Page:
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Ear Hear. 2014 May-Jun;35(3):e44-51. doi: 10.1097/AUD.0000000000000010.

Hearing in middle age: a population snapshot of 40- to 69-year olds in the United Kingdom.

Author information

1School of Psychological Sciences, University of Manchester, Manchester, United Kingdom; 2NIHR Nottingham Hearing Biomedical Research Unit, University of Nottingham, Nottingham, United Kingdom; 3Cincinnati Children's Hospital Medical Center, Cincinnati, Ohio, USA; 4Centre for Biostatistics, Institute of Population Health, University of Manchester, Manchester, United Kingdom; 5School of Geography, University of Leeds, Leeds, United Kingdom; 6Population Health Sciences and Ophthalmology and Visual Sciences, School of Medicine and Public Health, University of Wisconsin, Madison, Wisconsin, USA; 7Royal Free Hampstead NHS Trust, London, United Kingdom; 8School of Medicine, University of Nottingham, Nottingham, United Kingdom; 9The Institute of Sound and Vibration Research, University of Southampton, Southampton, United Kingdom; and 10Central Manchester University Hospitals NHS Foundation Trust, Manchester Academic Health Science Centre, Manchester, United Kingdom.



To report population-based prevalence of hearing impairment based on speech recognition in noise testing in a large and inclusive sample of U.K. adults aged 40 to 69 years. The present study is the first to report such data. Prevalence of tinnitus and use of hearing aids is also reported.


The research was conducted using the UK Biobank resource. The better-ear unaided speech reception threshold was measured adaptively using the Digit Triplet Test (n = 164,770). Self-report data on tinnitus, hearing aid use, noise exposure, as well as demographic variables were collected.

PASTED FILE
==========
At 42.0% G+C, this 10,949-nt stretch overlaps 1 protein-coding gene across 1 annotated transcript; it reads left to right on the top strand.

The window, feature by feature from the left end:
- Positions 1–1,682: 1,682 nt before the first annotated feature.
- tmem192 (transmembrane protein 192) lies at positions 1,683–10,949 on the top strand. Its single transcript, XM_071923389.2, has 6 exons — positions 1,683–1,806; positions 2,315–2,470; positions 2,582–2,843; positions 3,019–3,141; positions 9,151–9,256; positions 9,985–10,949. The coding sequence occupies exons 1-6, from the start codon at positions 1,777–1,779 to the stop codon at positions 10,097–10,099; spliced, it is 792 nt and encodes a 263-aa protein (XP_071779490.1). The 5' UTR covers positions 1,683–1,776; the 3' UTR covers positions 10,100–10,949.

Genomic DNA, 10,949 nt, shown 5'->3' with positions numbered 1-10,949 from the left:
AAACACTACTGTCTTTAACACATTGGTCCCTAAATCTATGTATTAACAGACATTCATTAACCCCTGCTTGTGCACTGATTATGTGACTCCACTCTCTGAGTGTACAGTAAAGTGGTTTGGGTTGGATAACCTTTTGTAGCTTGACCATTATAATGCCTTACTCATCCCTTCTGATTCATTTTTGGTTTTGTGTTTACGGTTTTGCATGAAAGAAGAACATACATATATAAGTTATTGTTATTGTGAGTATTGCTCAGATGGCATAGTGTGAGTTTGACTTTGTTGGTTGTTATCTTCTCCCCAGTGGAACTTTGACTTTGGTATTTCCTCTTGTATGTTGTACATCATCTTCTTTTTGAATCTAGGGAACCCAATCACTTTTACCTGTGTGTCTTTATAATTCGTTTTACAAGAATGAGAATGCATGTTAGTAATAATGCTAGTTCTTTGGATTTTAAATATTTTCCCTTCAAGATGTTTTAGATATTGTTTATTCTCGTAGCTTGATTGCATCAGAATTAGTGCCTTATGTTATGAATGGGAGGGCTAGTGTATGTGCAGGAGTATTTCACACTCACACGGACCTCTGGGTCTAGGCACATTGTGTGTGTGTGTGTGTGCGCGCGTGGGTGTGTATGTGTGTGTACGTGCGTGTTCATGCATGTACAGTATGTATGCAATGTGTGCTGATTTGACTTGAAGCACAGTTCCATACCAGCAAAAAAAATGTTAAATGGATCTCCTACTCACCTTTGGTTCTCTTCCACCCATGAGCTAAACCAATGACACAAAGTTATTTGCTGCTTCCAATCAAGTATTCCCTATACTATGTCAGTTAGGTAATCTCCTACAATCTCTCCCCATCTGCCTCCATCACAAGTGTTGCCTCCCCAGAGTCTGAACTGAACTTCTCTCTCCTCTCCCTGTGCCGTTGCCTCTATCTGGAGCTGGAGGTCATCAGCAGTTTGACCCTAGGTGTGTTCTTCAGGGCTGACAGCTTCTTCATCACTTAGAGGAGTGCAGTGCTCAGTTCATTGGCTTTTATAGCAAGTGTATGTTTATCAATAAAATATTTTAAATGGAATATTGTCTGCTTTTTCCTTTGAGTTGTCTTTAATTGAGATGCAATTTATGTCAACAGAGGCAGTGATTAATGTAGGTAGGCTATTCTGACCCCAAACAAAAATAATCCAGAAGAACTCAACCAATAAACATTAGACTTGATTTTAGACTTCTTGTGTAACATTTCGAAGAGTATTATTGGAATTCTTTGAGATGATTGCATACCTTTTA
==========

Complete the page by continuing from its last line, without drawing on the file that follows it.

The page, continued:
Overall, 10.7% of adults (95% confidence interval [CI] 10.5-10.9%) had significant hearing impairment. Prevalence of tinnitus was 16.9% (95%CI 16.6-17.1%) and hearing aid use was 2.0% (95%CI 1.9-2.1%). Odds of hearing impairment increased with age, with a history of work- and music-related noise exposure, for lower socioeconomic background and for ethnic minority backgrounds. Males were at no higher risk of hearing impairment than females.


Around 1 in 10 adults aged 40 to 69 years have substantial hearing impairment. The reasons for excess risk of hearing impairment particularly for those from low socioeconomic and ethnic minority backgrounds require identification, as this represents a serious health inequality. The underuse of hearing aids has altered little since the 1980s, and is a major cause for concern.

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